BUFFALO, N.Y. (WKBW) — Mass vaccination clinics, where counties could vaccinate thousands of individuals, may soon be a thing of the past.
"They're feasible, but whether they're sustainable is really the issue. They're not full, so it may be that those kinds of mass vaccination sites are really not the way to reach people. I think the mass vaccination sites are frankly not long for this world," Dr. Nancy Nielsen, the lead for the WNY Vaccination Planning Team, said.
Niagara County has a mass vaccination clinic scheduled Thursday at the Transit Drive-in and their final mass vaccination clinic there next week.
"We've done about 35 since the crisis began. Then we knew a few weeks ago the demand for vaccine had diminished. The ability to do 4,000-5,000 a week like we have been doing. We just don't need that kind of infrastructure to operate," Dan Stapleton, the public health director of Niagara County, said.
Counties are switching their focus to smaller clinics that accept walk-ins.
"We're trying to get the areas that don't have close proximity to those mass vaccination sites and also don't necessarily have a hospital or don't have a primary care provider that can vaccinate them. We're really trying to go to the areas where the data shows those areas are under the state average in terms of vaccination rates. We're pinpointing those areas and hoping this will be more convenient," Stapleton said.
"If it's at their work or their place of worship or it's a fun thing like a shot and a beer or a pre-prom clinic, that's what's fun and that's what is appealing to those people who aren't the ones who were just clamoring," Dr. Nielsen said.
In a statement to 7 Eyewitness News, a representative for the Erie County Department of Health said:
"The decrease in overall vaccine demand reflects a trend seen nationwide. ECDOH has an active calendar planned and working with additional community partners to schedule more unique events where Erie County residents like to go in the warm weather. We will announce those events/incentives once the details are in place.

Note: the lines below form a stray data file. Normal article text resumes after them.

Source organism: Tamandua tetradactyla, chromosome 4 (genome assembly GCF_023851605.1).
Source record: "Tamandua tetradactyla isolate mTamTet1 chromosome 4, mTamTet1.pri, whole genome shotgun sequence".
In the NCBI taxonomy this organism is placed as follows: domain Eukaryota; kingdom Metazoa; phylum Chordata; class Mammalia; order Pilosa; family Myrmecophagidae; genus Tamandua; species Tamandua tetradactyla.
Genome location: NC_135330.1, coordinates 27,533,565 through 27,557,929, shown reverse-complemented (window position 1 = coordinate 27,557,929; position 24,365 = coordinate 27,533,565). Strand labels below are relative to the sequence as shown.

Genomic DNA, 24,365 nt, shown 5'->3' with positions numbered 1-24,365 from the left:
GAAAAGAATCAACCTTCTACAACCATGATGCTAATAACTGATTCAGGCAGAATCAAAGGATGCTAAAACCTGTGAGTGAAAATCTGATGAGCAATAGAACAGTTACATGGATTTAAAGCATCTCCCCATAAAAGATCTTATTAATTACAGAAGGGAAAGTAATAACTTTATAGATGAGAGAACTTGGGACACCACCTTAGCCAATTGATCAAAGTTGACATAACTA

The most efficient method – having everyone travel to a few centralized sites – worked for the first few months of the year. We are switching up our vaccine clinic model to move away from the large, centralized sites and into more flexible, accessible locations that meet people where they are – close to their home, close to their work or when they are out and about at events. Multiple, smaller vaccine clinics will be more convenient and comfortable for Erie County residents, such as small popup clinics at senior housing, village and town halls, houses of worship, Erie County Parks events, business/workplace sites, festivals and other community events that will by design have smaller turnouts. Since we can’t expect to reach hundreds of people at a time, we are going to shift and reach dozens at a time instead. Now that the weather is warmer, we have already started to deploy our mobile RV unit in different parts of the county. It was stationed in Farnham and Akron last week.
As other information, right now ECDOH has a very robust supply of Moderna and Pfizer available. We are supplying pediatrician offices with smaller quantities of Pfizer vaccine so they can vaccinate their patients and not worry so much about that vaccines more complicated storage requirements. Pfizer and Moderna will be available at three school-based vaccine clinics in May, with more to be scheduled. Our homebound program is continuing with Johnson and Johnson."